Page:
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Denard Span's game-saving catch helps Nationals seal fifth straight victory

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The moment the ball left Hunter Pence’s bat, the San Francisco Giants outfielder figured he’d just snatched a game from the grips of defeat for his team. Head down, running to first base, Pence thought he had a double and hoped, at the very least, Buster Posey would score the tying run from second base.  

Then he heard the roars.

It was the only reason Pence even lifted his head. By the time he did, the final out of the Washington Nationals’ 6-5 victory over the Giants was poking out of center fielder Denard Span’s glove. Flat on his back, right arm in the air, Span held the glove up high for all to see. In it, he held the Nationals’ fifth straight victory.

“He apparently made a spectacular play,” Pence said. 

Apparently. 

“Unbelievable,” said shortstop Ian Desmond, whose 17th homer of the season got the Nationals’ resurgent offense going in the second inning before Anthony Rendon’s rocket double with the bases loaded notched the big blow in a five-run fourth off Tim Lincecum. 

“He’s been amazing all year long. Him being in the American League (until this season), we never really got to see him that much. But he’s the best center fielder I’ve ever seen.” 

It took three seconds for Rafael Soriano’s 0-1 slider to go from the barrel of Pence’s bat into the top of Span’s glove. Three seconds. 

And Span, who’s proven throughout this season that he is one of the slickest outfielders in the major leagues, was shading the Giants’ right fielder toward right center. He had to go a long ways to end up on the left center field warning track.

“Off the bat, I’m like, ‘Oh (shoot),’” Span said. 

“All I know is, it’s in between the two of them,” right fielder Jayson Werth said of Span and left fielder Bryce Harper. “Off the bat, I’m thinking something like, ‘(Shoot).’ Something like that. I looked at D. He was on his horse in a straight line. I looked back up the ball… When he dove, I was thinking he had to be close, or he wouldn’t have dove. And then he caught it. I was as happy as everybody else.” 

So many outcomes were carried on that ball that snow-coned inside Span’s glove.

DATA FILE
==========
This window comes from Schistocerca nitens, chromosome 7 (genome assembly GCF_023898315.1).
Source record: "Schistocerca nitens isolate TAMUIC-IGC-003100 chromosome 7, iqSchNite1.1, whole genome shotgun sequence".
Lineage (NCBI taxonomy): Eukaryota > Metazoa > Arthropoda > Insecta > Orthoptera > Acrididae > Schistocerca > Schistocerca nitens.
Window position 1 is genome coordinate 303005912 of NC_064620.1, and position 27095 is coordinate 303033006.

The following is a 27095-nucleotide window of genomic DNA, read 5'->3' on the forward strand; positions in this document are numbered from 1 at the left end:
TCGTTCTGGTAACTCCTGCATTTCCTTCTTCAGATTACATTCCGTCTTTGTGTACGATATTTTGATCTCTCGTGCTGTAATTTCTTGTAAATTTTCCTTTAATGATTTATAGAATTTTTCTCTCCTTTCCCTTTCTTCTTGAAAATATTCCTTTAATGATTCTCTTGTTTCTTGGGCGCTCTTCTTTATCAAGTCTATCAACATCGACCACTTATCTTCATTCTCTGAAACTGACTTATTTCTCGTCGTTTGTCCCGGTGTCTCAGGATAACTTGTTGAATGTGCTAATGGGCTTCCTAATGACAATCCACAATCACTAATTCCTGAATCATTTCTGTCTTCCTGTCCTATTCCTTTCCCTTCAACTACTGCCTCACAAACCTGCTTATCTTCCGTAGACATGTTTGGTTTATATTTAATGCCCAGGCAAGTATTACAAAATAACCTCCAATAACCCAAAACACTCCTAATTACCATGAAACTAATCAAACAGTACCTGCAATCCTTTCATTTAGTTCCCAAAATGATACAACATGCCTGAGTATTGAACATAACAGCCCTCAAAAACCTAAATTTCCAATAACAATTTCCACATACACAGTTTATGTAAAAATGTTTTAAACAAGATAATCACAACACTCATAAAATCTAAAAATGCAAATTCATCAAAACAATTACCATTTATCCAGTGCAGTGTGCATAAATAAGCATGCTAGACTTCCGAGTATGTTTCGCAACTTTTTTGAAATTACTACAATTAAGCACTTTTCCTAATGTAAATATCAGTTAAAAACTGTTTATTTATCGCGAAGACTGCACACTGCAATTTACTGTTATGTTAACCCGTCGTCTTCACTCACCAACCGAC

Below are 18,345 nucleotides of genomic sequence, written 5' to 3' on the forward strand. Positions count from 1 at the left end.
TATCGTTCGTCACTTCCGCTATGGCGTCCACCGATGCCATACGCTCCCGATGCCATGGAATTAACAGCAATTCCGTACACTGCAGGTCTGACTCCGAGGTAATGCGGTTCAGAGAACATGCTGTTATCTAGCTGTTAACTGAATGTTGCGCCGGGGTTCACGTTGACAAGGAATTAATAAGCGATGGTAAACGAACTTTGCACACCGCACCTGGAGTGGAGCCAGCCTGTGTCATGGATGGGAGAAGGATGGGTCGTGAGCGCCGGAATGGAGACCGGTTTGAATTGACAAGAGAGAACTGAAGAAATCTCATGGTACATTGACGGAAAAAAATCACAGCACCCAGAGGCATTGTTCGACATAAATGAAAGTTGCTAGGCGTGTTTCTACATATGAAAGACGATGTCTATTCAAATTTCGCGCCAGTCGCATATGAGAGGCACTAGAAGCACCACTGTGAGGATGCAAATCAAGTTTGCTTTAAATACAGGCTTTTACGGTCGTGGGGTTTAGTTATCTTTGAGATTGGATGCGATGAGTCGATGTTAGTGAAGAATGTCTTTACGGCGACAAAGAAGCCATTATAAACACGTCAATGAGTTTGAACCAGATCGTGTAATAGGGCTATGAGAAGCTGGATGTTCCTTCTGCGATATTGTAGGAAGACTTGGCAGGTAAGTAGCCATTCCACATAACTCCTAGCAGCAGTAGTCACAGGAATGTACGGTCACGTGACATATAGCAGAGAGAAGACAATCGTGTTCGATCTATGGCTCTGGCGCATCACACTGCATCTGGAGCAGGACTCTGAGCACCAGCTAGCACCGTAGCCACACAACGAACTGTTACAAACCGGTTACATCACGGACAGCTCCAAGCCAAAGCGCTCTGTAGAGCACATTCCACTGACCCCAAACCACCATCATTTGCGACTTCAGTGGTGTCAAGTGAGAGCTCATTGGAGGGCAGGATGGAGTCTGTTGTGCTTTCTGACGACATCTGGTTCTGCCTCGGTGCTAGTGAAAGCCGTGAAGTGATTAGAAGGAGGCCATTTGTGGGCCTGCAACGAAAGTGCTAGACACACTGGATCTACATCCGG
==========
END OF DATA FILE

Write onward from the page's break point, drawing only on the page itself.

When Jordan Zimmermann had turned the game over to the Nationals’ bullpen in the eighth inning, he’d given them a five-run lead to work with and could feel good about the seven strong innings he’d put up. 

He’d battled his mechanics some, having worked with pitching coach Steve McCatty on not rushing his delivery in his last bullpen and felt it was an issue for him in the first four innings on Wednesday, too. The usually efficient Zimmermann had thrown 81 pitches after four. But boosted by a five-run lead after the inning, Zimmermann needed just 31 pitches in his final three frames of work. 

“We scored five that inning and (Marco) Scutaro was leading off and got a base hit,” Zimmermann said. “I look over at Desi and he’s like: ‘Pitch like it’s a 1-0 game.’ That’s what I started doing. I kept attacking and it worked out.”

By the time Soriano entered, due to ineffectiveness from Ian Krol and Ryan Mattheus, that lead had been whittled to two — and it could’ve been worse were it not for the work of Nationals’ superb set-up man Tyler Clippard bailing them out. 

“I’ve got to get some help in the bullpen,” said manager Davey Johnson. “I can’t keep going to Clip and Sori. We should’ve been able to put that one away.” 

Soriano was no sure thing himself. Before he could rip his jersey out for his usual post-save “Untuck,” the Nationals’ closer allowed a leadoff single, a two-out single and a two-out RBI-single to bring the game within one, put the tying run on second and the go-ahead run at first. If Span doesn’t make that catch, instead of his 31st save of the season, he’s saddled with his fifth blown save. 

As Span gathered himself, his face breaking into a wide smile, Harper came over screaming in excitement and slapping his teammate repeatedly with his glove. Werth soon joined the party. As they made their way back to the infield handshake line, Span ripped his jersey out from his pants and shouted: “Let’s go home, baby!”

“Normally I take a better route than that, but I was able to get to it,” Span said. “ “I take pride in my defense. Would I like to be hitting .400? Of course. But I love the feeling of taking a hit from somebody or robbing a home run or robbing an extra-base hit.

“That’s been the main thing that’s kept me going (through a down offensive season), I’m going to be honest with you: my defense. If I didn’t have that, if I was a DH or a pinch-hitter, I’d have killed myself, probably, two months ago. But whenever I’m struggling at the plate I try to pick my defense up and try to bring that every day and try to help my team win that way.”

The Nationals’ standing in the playoff picture has changed little over the course of their winning streak. They remain 14 games behind the Atlanta Braves in the division, and 8.5 games out of the second Wild Card spot. But they’re enjoying the run they’re on, for whatever it’s worth.

They certainly enjoyed Wednesday’s and Span’s heroics. 

“It’s definitely one way to win a game, that’s for sure,” Werth said. “You got defensive plays like that and walk-off hits, walk-off homers. There’s kind of a parallel there. It’s a big play, however you want to look at it. It saved the game.”

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About the Author
Amanda Comak

Amanda Comak

Amanda Comak covers the Washington Nationals and comes to The Washington Times from the Cape Cod Times and after stints with MLB.com and the Amsterdam (N.Y.) Recorder. A Massachusetts native and 2008 graduate of Boston University, Amanda can be reached at acomak@washingtontimes.com and you can follow her on Twitter @acomak.

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